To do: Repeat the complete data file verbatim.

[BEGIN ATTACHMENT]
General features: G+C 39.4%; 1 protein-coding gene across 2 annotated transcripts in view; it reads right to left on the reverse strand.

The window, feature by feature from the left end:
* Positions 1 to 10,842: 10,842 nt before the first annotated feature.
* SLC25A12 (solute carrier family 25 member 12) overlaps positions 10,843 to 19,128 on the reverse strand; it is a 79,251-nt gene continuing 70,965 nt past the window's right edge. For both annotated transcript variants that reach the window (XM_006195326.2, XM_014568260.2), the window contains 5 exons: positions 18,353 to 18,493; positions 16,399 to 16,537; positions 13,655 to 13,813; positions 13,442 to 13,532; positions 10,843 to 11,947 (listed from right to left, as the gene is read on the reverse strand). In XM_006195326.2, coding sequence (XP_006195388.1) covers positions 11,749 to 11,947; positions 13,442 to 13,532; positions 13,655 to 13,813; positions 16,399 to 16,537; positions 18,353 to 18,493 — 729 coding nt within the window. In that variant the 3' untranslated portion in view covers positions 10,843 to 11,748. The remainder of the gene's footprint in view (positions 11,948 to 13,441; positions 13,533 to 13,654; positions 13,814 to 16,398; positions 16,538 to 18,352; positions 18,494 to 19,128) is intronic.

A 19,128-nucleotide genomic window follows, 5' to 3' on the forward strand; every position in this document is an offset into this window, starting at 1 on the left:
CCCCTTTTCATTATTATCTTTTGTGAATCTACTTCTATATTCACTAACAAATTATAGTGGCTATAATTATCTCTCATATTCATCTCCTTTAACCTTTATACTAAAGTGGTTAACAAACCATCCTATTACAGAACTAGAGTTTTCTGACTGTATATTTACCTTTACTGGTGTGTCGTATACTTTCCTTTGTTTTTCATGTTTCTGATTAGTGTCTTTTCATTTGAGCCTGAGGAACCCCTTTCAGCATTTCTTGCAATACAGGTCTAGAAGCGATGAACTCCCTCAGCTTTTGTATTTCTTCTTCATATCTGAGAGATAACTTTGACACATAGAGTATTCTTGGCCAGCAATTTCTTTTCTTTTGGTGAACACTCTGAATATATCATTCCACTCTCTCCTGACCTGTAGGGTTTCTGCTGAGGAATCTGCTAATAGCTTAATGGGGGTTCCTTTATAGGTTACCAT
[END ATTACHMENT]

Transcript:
General features: G+C 39.4%; 1 protein-coding gene across 2 annotated transcripts in view; it reads right to left on the reverse strand.

The window, feature by feature from the left end:
* Positions 1 to 10,842: 10,842 nt before the first annotated feature.
* SLC25A12 (solute carrier family 25 member 12) overlaps positions 10,843 to 19,128 on the reverse strand; it is a 79,251-nt gene continuing 70,965 nt past the window's right edge. For both annotated transcript variants that reach the window (XM_006195326.2, XM_014568260.2), the window contains 5 exons: positions 18,353 to 18,493; positions 16,399 to 16,537; positions 13,655 to 13,813; positions 13,442 to 13,532; positions 10,843 to 11,947 (listed from right to left, as the gene is read on the reverse strand). In XM_006195326.2, coding sequence (XP_006195388.1) covers positions 11,749 to 11,947; positions 13,442 to 13,532; positions 13,655 to 13,813; positions 16,399 to 16,537; positions 18,353 to 18,493 — 729 coding nt within the window. In that variant the 3' untranslated portion in view covers positions 10,843 to 11,748. The remainder of the gene's footprint in view (positions 11,948 to 13,441; positions 13,533 to 13,654; positions 13,814 to 16,398; positions 16,538 to 18,352; positions 18,494 to 19,128) is intronic.

A 19,128-nucleotide genomic window follows, 5' to 3' on the forward strand; every position in this document is an offset into this window, starting at 1 on the left:
CCCCTTTTCATTATTATCTTTTGTGAATCTACTTCTATATTCACTAACAAATTATAGTGGCTATAATTATCTCTCATATTCATCTCCTTTAACCTTTATACTAAAGTGGTTAACAAACCATCCTATTACAGAACTAGAGTTTTCTGACTGTATATTTACCTTTACTGGTGTGTCGTATACTTTCCTTTGTTTTTCATGTTTCTGATTAGTGTCTTTTCATTTGAGCCTGAGGAACCCCTTTCAGCATTTCTTGCAATACAGGTCTAGAAGCGATGAACTCCCTCAGCTTTTGTATTTCTTCTTCATATCTGAGAGATAACTTTGACACATAGAGTATTCTTGGCCAGCAATTTCTTTTCTTTTGGTGAACACTCTGAATATATCATTCCACTCTCTCCTGACCTGTAGGGTTTCTGCTGAGGAATCTGCTAATAGCTTAATGGGGGTTCCTTTATAGGTTACCAT